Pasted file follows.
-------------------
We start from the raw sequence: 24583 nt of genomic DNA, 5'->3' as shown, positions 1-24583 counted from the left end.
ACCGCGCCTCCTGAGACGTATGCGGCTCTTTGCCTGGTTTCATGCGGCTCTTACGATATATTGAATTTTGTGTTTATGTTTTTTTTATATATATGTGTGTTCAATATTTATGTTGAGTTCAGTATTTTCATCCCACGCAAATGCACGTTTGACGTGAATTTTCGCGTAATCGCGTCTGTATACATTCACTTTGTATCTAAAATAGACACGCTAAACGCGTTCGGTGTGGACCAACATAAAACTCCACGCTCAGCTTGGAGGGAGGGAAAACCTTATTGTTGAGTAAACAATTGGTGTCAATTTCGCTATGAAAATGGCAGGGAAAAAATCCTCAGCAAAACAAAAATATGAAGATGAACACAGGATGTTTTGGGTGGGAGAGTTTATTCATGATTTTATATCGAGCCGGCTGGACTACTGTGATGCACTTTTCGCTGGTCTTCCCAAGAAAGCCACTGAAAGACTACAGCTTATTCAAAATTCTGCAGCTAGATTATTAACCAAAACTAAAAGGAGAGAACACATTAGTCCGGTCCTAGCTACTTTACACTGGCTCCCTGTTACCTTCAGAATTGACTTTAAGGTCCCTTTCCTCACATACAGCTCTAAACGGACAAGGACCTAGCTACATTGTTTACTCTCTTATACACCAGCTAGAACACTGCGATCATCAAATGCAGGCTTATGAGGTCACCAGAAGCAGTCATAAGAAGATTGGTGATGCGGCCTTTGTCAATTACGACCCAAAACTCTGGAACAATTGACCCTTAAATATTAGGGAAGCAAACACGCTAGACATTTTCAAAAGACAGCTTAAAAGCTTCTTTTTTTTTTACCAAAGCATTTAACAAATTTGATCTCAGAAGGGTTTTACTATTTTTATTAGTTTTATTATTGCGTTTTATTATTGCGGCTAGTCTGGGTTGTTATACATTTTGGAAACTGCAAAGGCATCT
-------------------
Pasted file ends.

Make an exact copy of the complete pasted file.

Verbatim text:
We start from the raw sequence: 24583 nt of genomic DNA, 5'->3' as shown, positions 1-24583 counted from the left end.
ACCGCGCCTCCTGAGACGTATGCGGCTCTTTGCCTGGTTTCATGCGGCTCTTACGATATATTGAATTTTGTGTTTATGTTTTTTTTATATATATGTGTGTTCAATATTTATGTTGAGTTCAGTATTTTCATCCCACGCAAATGCACGTTTGACGTGAATTTTCGCGTAATCGCGTCTGTATACATTCACTTTGTATCTAAAATAGACACGCTAAACGCGTTCGGTGTGGACCAACATAAAACTCCACGCTCAGCTTGGAGGGAGGGAAAACCTTATTGTTGAGTAAACAATTGGTGTCAATTTCGCTATGAAAATGGCAGGGAAAAAATCCTCAGCAAAACAAAAATATGAAGATGAACACAGGATGTTTTGGGTGGGAGAGTTTATTCATGATTTTATATCGAGCCGGCTGGACTACTGTGATGCACTTTTCGCTGGTCTTCCCAAGAAAGCCACTGAAAGACTACAGCTTATTCAAAATTCTGCAGCTAGATTATTAACCAAAACTAAAAGGAGAGAACACATTAGTCCGGTCCTAGCTACTTTACACTGGCTCCCTGTTACCTTCAGAATTGACTTTAAGGTCCCTTTCCTCACATACAGCTCTAAACGGACAAGGACCTAGCTACATTGTTTACTCTCTTATACACCAGCTAGAACACTGCGATCATCAAATGCAGGCTTATGAGGTCACCAGAAGCAGTCATAAGAAGATTGGTGATGCGGCCTTTGTCAATTACGACCCAAAACTCTGGAACAATTGACCCTTAAATATTAGGGAAGCAAACACGCTAGACATTTTCAAAAGACAGCTTAAAAGCTTCTTTTTTTTTTACCAAAGCATTTAACAAATTTGATCTCAGAAGGGTTTTACTATTTTTATTAGTTTTATTATTGCGTTTTATTATTGCGGCTAGTCTGGGTTGTTATACATTTTGGAAACTGCAAAGGCATCT